Pinterest has been releasing and refining a slew of features, from Interests to Place Pins. All of this development has shaped Pinterest into one of the most media-rich social sites, and possibly the best social site for context-rich posts. Users are very diligent in curating the content they bring to the site, and according to ReadWrite contributor Lauren Orsini, that might make Pinterest a little better than Google in some aspects.
The combination of this grazing and its visual nature sets Pinterest up for great gains when it comes to context delivery. As a result of user curation, software inputs, marketers and the site staff, Pinterest is able present well-organized content.
Essentially, what Pinterest has created is a search engine that knows what you mean, not just what you might want to see. “That way — ideally — searching for pins about backpacking through Europe won’t result in a bunch of European-made backpacks,” Orsini writes.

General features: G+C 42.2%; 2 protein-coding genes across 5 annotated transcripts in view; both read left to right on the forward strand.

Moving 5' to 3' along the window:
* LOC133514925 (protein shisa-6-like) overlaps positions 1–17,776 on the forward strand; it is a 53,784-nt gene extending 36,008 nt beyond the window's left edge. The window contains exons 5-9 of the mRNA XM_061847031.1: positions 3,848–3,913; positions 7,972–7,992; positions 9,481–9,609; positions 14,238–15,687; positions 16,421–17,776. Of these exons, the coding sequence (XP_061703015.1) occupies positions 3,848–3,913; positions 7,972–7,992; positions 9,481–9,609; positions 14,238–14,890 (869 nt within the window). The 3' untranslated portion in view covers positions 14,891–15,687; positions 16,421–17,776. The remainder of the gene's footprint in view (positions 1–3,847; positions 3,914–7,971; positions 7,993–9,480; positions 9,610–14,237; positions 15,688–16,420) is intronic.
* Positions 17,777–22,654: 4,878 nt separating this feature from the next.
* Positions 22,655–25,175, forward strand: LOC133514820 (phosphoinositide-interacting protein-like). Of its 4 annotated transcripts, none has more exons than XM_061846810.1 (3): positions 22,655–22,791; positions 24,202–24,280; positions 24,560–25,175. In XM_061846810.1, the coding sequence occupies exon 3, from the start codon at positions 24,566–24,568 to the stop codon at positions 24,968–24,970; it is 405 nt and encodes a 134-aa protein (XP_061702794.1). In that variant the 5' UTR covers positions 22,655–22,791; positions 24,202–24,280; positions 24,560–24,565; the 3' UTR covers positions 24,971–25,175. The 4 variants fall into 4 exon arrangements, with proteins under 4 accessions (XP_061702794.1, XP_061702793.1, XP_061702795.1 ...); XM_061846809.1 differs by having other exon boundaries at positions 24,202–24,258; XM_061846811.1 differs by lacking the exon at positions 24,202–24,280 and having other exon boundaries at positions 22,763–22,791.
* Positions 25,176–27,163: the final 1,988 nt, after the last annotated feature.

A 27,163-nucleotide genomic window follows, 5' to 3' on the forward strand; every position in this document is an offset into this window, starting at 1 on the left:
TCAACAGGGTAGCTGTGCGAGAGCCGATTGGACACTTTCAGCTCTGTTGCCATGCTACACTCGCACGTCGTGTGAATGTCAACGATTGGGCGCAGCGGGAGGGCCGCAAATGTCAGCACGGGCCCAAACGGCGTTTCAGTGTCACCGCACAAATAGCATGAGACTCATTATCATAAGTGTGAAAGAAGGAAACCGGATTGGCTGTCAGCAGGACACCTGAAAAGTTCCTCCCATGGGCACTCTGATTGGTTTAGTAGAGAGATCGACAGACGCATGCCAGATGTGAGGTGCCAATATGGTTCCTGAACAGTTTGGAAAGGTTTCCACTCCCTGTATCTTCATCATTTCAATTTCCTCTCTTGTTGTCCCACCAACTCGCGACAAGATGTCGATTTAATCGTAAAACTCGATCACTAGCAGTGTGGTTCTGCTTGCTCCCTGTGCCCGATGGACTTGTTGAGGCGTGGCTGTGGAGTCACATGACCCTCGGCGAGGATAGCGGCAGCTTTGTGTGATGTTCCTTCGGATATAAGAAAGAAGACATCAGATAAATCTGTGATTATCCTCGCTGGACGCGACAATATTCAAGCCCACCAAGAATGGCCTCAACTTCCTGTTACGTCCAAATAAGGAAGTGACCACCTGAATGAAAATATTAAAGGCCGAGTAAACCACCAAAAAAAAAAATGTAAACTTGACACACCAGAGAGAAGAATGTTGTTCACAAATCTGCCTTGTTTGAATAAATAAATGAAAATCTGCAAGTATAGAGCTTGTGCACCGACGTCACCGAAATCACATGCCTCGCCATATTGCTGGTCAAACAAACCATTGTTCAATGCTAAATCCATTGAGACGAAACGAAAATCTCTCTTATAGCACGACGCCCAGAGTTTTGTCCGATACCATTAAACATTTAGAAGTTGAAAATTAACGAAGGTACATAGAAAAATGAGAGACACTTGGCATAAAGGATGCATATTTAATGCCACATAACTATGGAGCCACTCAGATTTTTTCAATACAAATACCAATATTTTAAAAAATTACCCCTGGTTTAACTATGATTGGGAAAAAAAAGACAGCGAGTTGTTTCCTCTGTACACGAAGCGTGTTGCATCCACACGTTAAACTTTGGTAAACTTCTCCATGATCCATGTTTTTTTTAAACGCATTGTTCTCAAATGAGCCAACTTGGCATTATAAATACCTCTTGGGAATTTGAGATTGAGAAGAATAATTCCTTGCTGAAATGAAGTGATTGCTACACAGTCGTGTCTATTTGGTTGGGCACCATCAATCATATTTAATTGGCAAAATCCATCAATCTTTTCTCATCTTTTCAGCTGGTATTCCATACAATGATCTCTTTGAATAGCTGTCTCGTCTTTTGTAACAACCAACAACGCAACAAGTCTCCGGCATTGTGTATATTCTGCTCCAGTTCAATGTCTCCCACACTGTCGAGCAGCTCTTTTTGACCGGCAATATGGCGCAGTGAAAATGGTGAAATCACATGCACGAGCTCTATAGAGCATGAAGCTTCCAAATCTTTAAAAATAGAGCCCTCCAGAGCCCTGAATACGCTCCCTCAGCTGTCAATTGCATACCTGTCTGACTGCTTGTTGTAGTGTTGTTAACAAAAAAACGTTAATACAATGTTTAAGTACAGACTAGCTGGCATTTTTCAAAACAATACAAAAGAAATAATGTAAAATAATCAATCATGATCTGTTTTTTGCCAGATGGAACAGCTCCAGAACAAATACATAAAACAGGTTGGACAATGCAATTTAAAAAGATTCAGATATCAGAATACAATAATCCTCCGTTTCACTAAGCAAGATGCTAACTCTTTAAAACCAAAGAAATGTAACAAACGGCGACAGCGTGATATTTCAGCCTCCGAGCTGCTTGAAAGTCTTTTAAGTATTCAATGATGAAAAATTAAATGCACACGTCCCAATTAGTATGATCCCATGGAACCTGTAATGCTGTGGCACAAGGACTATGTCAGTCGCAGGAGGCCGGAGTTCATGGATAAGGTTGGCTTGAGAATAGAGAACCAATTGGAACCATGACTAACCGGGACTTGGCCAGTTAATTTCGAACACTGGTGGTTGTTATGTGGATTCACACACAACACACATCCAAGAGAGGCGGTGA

It seems Pinterest is creating a wide-ranging service that isn’t quite competing with Google, but it’s not living in Google’s shadow either. Indeed, where Google fails in delivering context-rich image search, Pinterest thrives.
Pinterest co-founder Evan Sharp said as much in an interview: “People don’t think about searching ‘living room inspiration’ on Google. They literally don’t do that because the results don’t work and they become accustomed to not searching that.”
Indeed, Pinterest is forging a way online by sticking to a highly visual style rich with context, a necessary alternative given the amount of ground covered by the tech giants like Google. By catering to niches, the service has grown into something that can cater to every niche, no matter how granular the subject matter. Perhaps soon we’ll be Pinteresting, just like we’re Googling.